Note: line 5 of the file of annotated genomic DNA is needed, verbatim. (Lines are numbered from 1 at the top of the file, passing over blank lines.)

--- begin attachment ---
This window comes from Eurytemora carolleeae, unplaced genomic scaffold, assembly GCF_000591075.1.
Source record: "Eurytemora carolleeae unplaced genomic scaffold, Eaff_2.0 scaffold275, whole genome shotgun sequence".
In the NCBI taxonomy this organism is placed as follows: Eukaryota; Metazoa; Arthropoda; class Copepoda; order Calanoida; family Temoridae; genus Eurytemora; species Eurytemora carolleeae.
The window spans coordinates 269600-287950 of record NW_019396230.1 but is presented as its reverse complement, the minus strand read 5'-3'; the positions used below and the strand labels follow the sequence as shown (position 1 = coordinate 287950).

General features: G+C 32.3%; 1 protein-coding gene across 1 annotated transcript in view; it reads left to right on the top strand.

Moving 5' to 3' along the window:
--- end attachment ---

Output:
General features: G+C 32.3%; 1 protein-coding gene across 1 annotated transcript in view; it reads left to right on the top strand.